Leonard Holton, a pen name for Leonard Wibberley, was born in Dublin, Ireland, on April 9, 1915. He was educated at various Irish and English schools. Holton was a journalist throughout his life, beginning in London, between 1931 and 1936, and then in Trinidad, where he was also an oil-field worker and a member of the Trinidad Artillery Volunteers. In 1943 he began work as an editor for the Associated Press in New York, and the following year he became New York chief for the London Evening News. In 1947 he began work in California, where he worked as an editor, a reporter, and a columnist for various papers for the rest of his life. In 1948 he married Katherine Hazel Holton, whose surname he adopted as a pen name. They had two daughters and four sons.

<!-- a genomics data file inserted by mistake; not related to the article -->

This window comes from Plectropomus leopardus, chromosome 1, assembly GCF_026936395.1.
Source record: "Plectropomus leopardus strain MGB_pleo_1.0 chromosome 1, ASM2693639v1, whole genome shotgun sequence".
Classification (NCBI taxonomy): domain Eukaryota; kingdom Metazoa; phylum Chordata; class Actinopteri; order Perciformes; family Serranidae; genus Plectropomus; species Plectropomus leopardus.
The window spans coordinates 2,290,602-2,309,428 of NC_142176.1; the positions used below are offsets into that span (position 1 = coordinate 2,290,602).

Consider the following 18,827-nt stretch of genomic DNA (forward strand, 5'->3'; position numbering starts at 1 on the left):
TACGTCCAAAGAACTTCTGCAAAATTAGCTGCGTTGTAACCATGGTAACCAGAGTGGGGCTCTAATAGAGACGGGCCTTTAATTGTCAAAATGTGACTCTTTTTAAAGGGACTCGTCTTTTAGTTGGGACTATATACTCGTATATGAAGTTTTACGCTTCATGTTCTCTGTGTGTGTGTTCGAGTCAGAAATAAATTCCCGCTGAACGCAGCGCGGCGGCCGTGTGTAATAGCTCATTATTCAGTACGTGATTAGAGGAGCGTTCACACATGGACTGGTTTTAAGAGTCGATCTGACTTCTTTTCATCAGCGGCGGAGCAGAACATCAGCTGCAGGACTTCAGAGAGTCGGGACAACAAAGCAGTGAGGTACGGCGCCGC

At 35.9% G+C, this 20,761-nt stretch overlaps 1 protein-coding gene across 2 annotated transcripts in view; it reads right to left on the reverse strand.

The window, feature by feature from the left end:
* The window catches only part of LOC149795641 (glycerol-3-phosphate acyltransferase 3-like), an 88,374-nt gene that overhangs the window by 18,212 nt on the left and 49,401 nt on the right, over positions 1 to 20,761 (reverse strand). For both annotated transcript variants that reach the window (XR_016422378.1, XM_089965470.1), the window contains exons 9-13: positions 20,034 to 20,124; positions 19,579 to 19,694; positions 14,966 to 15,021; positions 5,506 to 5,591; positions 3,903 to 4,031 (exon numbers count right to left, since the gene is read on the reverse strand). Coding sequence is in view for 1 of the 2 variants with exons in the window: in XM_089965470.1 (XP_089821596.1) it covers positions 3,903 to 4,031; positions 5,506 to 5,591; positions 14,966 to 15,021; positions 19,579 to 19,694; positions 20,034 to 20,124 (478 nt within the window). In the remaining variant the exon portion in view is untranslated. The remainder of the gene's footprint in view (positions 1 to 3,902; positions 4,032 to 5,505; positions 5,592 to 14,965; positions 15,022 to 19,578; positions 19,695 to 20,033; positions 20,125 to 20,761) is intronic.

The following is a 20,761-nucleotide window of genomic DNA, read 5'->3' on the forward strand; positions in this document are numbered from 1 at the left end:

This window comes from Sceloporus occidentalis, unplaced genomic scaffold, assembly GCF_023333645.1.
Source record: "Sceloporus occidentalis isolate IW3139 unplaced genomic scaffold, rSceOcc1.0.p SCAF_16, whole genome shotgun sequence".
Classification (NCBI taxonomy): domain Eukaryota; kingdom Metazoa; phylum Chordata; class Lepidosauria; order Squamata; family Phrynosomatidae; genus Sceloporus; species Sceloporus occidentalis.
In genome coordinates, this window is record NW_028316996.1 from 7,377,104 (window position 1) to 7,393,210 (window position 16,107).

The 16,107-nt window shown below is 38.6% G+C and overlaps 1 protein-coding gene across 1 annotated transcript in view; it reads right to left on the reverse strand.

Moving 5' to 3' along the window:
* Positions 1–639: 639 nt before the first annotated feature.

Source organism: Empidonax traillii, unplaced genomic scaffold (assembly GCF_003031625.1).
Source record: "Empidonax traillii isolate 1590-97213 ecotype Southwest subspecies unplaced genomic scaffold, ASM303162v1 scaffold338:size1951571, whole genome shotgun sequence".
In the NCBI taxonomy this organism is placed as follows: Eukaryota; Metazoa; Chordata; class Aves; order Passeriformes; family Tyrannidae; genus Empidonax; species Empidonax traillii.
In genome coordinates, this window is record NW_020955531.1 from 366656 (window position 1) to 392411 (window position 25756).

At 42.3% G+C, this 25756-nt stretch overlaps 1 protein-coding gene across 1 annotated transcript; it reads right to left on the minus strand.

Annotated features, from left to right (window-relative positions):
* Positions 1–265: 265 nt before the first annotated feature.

Holton wrote more books for children than for adults. His wide-ranging interests are reflected in his fiction. Many of his children’s books, for example, have to do with car racing, history, and sailing; the last two areas are also important for his mystery series. His most famous single work is his entertaining novel The Mouse That Roared (1955), with its somewhat less successful sequels, including The Mouse on the Moon (1962). The Mouse That Roared became the famous film of 1959 starring Peter Sellers; The Mouse on the Moon, starring Margaret Rutherford, was made in 1963.
Holton died on November 22, 1983. His manuscripts are housed at the University of Southern California.